Have you ever thought about who you are? Not your name, or where you were born, but beyond that. Our DNA can tell us so much about ourselves and now it is easy to find out where our ancestors may have come from.
Over the last month, a few of our 7News reporters and anchors have put their own DNA to the test. Not only did they each want to learn more about their family histories, but something deeper was at play. In the news industry, we see the division in the world in our stories, the tragic headlines, the latest crime heard over the scanner. People seem to look for and focus on the things that separate us. But are we all that different? We wanted to prove that deep down we've got a lot more in common than we think.
Britney Glaser, 7News Sunrise anchor, has deep Louisiana roots and is sixth generation to live on a certain piece of Beauregard Parish land. She guesses her DNA will match with German, Irish, and Native American regions.
Reporter Candy Rodriguez says she's Mexican through and through. She is pretty confident in her predictions but does say a rumor has spread among her relatives that her ancestry might have Asian ties.
Brady Renard, Sports Director, is also pretty sure about his family's history. His name renard is the French word for fox, his father sports a thick Cajun accent, and he never goes anywhere without hot sauce in his pocket.
Maranda Whittington knows very little about her family history. The 7News reporter is a military kid and has lived in five different states growing up. She's landed in Louisiana, where she has family in the Columbia area.
We ordered the AncestryDNA kits, follow the directions, and sent off our crew's samples.
"Great Britain was very strong," Britney says as she opens her online DNA results.
"I am obsessed with the Royals, I love anything happening in Great Britain, I love to follow what happens there!"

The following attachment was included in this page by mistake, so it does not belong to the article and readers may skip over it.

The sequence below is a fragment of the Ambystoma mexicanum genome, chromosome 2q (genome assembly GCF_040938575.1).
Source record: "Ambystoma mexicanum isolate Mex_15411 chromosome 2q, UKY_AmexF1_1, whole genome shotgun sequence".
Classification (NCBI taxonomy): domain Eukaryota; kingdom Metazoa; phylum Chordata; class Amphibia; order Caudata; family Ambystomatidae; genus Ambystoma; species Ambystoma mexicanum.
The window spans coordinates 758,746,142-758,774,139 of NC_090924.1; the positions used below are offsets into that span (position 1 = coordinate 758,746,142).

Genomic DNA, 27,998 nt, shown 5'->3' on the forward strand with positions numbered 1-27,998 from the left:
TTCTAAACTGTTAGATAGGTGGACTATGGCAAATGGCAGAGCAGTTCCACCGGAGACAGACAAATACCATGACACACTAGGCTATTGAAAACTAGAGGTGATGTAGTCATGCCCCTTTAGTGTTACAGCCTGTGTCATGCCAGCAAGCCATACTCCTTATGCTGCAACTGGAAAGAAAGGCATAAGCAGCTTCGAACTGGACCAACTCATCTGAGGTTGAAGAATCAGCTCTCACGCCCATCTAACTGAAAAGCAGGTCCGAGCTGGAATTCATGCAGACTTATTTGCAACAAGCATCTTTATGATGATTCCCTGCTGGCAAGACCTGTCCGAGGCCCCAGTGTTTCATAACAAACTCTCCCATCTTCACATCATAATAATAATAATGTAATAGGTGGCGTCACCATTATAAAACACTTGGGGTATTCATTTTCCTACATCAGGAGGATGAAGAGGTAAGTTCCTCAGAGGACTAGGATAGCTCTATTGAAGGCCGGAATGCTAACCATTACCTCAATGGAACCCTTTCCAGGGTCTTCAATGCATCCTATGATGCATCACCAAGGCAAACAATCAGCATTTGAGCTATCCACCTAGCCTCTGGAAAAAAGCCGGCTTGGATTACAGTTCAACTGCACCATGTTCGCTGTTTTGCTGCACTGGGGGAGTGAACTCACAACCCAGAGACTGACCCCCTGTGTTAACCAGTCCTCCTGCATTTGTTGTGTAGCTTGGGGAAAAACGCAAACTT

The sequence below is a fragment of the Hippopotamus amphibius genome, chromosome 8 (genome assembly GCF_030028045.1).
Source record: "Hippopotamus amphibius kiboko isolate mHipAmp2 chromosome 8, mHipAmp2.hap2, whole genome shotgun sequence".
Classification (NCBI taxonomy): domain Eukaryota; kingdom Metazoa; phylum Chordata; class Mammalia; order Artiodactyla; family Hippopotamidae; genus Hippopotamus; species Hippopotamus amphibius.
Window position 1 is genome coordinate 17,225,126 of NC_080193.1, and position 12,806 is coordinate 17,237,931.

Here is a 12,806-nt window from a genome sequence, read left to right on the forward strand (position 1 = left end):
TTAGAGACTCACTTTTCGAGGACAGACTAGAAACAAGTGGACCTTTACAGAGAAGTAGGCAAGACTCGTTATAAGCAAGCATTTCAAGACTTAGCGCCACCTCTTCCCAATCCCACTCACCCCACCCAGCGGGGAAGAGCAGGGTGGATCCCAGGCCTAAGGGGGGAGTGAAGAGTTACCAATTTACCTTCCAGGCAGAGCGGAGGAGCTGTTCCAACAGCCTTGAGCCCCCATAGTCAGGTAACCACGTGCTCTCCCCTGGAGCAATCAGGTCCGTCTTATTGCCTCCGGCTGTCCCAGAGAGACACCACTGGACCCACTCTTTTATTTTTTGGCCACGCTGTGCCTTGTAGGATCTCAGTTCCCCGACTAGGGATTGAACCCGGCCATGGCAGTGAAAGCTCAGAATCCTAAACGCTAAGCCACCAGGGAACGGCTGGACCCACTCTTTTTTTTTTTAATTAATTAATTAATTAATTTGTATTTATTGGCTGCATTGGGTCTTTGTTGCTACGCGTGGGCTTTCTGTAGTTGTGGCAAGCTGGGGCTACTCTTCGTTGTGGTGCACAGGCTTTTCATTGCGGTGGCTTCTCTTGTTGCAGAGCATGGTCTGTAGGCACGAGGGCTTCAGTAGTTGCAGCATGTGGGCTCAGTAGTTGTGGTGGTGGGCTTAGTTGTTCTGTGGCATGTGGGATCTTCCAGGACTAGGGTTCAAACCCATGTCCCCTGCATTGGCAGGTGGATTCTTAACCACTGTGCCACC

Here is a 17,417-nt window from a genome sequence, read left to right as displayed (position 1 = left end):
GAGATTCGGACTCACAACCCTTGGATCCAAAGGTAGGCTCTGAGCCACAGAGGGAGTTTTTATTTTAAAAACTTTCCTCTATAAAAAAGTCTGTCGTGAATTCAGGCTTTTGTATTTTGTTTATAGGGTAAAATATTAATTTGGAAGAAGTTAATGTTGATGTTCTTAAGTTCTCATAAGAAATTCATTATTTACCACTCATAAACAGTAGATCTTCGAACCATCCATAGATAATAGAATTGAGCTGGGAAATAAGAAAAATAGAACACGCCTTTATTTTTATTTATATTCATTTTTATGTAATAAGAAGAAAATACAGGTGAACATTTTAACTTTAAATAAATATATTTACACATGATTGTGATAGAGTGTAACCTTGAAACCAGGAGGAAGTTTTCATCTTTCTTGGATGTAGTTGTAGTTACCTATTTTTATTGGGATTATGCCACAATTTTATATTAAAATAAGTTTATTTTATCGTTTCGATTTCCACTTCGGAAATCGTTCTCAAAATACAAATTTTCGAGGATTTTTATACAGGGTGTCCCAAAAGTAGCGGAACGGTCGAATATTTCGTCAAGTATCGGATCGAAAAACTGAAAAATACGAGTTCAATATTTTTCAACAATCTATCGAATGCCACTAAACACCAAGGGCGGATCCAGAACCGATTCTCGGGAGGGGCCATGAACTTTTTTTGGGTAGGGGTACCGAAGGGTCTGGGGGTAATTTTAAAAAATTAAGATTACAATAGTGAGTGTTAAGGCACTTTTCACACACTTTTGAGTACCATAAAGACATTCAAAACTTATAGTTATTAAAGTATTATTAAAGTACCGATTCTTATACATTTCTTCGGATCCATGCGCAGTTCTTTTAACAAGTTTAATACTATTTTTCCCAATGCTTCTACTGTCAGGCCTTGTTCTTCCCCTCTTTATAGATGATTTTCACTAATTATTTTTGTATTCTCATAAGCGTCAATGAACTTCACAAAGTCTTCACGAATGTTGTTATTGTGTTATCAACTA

Britney's results show a 50-percent match to others from Great Britain, and another large portion in the Scandinavia region.
"Scandinavia? That was the 20-percent. That's Sweden, Norway, and Denmark and I've never heard anyone in my family reference having Swedish or Norwegian, anyone in any of those regions," she says.
Also with a 50-percent match to one region is Candy who, you guessed it, got Native American (Western & Central Mexico).
"Well, obviously Mexican," she says, but then something in her results catches her eye, "I knew it! I knew it! Well, it's a little bit, but I knew there was some Asian in me."
Miss Rodriguez returned a 3-percent DNA match to the Asia East region.
"Ireland, Scotland, Wales," Brady reads his strongest-matched region.
A surprising result for the Cajun boy.
"A lot of my family, especially my father's side, was French so I thought that number would have been greater than 13-percent," he says, "Obviously, when you look at this map, it's a strong match in Europe, except for this one! 1-percent Polynesian which is interesting."
"It says I'm from Nigeria! I'm 29-percent Nigerian," Maranda says as she reads her results.
"I think most black people just assume they're from Africa," she says, "But it's just like 29-percent Nigerian, that has a nice ring to it."
While everyone had their suspicions and surprises, the mission was accomplished and each one of our participants saw the shared history with each other.
A reminder during a time of so much division, that we're all connected and all human.
If you are interested in taking a DNA test, there are several services you can use including AncestryDNA.
Curious about your family tree? You can map it with an Ancestry account and use local resources at the SWLA Genealogical & Historical Library.